The 2001 independent film L.I.E. challenged its NC-17 rating and waged a publicity campaign against the arbitrary nature of the ratings system. Lot 47, the film's distributor, lost its appeal, and released the film unrated. With the recent success of another NC-17 film, The Dreamers, some film producers and directors hope that the rating may begin to lose some of its stigma and more movie theaters will consider playing such films. Earlier, the NC-17 rated Kids waged a similar campaign, part of which included exhibiting the film to persons under 18 and publishing their (generally favorable) reactions to it. Another film to successfully challenge its NC-17 rating was the cult classic 1994 comedy Clerks., which eventually garnered an R rating. Director Kevin Smith geared up for another MPAA battle when the sequel, Clerks 2 was released, but was surprised and relieved when the MPAA passed it uncut with an R-rating.
Earlier in the rating system, African-Americans complained that rating criteria was too heavily biased against inner city conditions and dialects. For his 1971 film Sweet Sweetback's Baadasssss Song, director Melvin Van Peebles came up with a winning ad slogan ("Rated X by an All-White Jury") that proved successful with the urban market. The revision of the ages upward corresponded with a slackening of standards that generally allowed most such product to receive an R rating thereafter.
Since the rapid expansion of the home video market in the late 1990s, studios have been known to skirt the rating system and release unrated versions of films on videocassette and DVD. Sometimes these versions would have earned an NC-17 if submitted for rating, but often their unrated status is merely for marketing purposes. Films that have been rated PG-13 in their theatrical run are sometimes extended with footage equivalent to an R (but not NC-17) rating and marketed as "unrated" with the implication that the added unrated material is racier than an R rating would permit. For example, one DVD release of American Pie, rated R in its theatrical release, exclaims on the box, "UNRATED! The Version You Couldn't See In Theaters". Sometimes the difference between an R-rated feature and its unrated home video counterpart is as little as a few seconds, while other unrated video editions add scenes that have no sexual or violent content whatsoever, making them "unrated" in the technical sense even though they don't contain more provocative material than the theatrical version (examples of this would be Unleashed). A number of filmmakers have also taken to filming additional footage specifically for video or DVD release, with no intention of submitting this material to the MPAA.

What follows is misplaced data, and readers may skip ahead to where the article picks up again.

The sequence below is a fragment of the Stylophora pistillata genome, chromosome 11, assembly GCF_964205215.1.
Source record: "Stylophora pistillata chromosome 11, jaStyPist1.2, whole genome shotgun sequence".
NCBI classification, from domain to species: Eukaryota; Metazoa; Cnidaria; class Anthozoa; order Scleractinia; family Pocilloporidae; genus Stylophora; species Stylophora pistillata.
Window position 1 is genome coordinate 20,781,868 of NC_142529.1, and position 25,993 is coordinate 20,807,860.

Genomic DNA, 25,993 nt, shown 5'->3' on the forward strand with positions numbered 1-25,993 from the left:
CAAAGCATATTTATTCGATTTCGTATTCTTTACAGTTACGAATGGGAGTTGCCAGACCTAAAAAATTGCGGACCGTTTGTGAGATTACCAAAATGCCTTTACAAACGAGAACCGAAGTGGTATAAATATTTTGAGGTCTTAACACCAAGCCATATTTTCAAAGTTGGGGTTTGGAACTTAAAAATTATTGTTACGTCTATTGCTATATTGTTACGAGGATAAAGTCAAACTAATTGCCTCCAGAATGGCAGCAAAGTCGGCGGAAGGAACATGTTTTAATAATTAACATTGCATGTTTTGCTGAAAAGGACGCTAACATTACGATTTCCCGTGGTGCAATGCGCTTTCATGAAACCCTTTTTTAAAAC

Some foreign and independent films do not bother to submit to the rating system, reasoning that they will not be distributed widely beyond their arthouse audience, so the expense is unnecessary. Canadian films use the American system to an extent as well. The commercials for the movie often use the same ratings that the American ones do, and when the movie is released on video the packaging will often feature the American rating as well its Canadian equivalent. Many U.S. packages display Canadian ratings as well.
 Critics of the system
The movie rating system has had a number of high profile critics. Film critic Roger Ebert argues that the system places too much emphasis on not showing sex while allowing the portrayal of massive amounts of gruesome violence. Moreover, he argues that the rating system is geared toward looking at trivial aspects of the movie (such as the number of times a profane word is used) rather than at the general theme of the movie (for example, if the movie realistically depicts the consequences of sex and violence). He has called for an A (adults only) rating, to indicate films high in violence or mature content that should not be marketed to teenagers, but do not have NC-17 levels of sex.
Perhaps with these objections in mind, the United States Conference of Catholic Bishops' Office for Film and Broadcasting (a descendent of the formerly influential National Legion of Decency) maintains its own film classification system, which takes the overall "moral tone" of a film into account, rather than focusing on content alone.
Many critics of the MPAA system, especially independent distributors, have charged that major studios' releases often receive more lenient treatment than independent films. It is widely assumed that Saving Private Ryan, with its intense depiction of the D-Day invasion of Normandy, would have earned an NC-17 if it were not a Steven Spielberg film. The comedy Scary Movie, released by a division of The Walt Disney Company's Miramax Films, contained "strong crude sexual humor, language, drug use and violence" but was rated R, to the surprise of many reviewers and audiences; by comparison, the comparatively tame porn spoof Orgazmo, an independent release, contained "explicit sexual content and dialogue" and received an NC-17. On the other hand, the independently distributed film The Passion of the Christ received an R rating despite graphic depictions of violence.
Ironically, before its purchase by Disney, Miramax heads Bob and Harvey Weinstein often clashed with the MPAA, proclaimed the rating system unfair to independents, and released some films unrated to avoid an X or NC-17. Orgazmo director Trey Parker's ratings battles later inspired the (R-rated) film South Park: Bigger, Longer & Uncut, which directly criticized the MPAA and holds the Guinness world record for most profanity and violence in an animated feature (399 profane words, 128 offensive gestures and 221 acts of violence).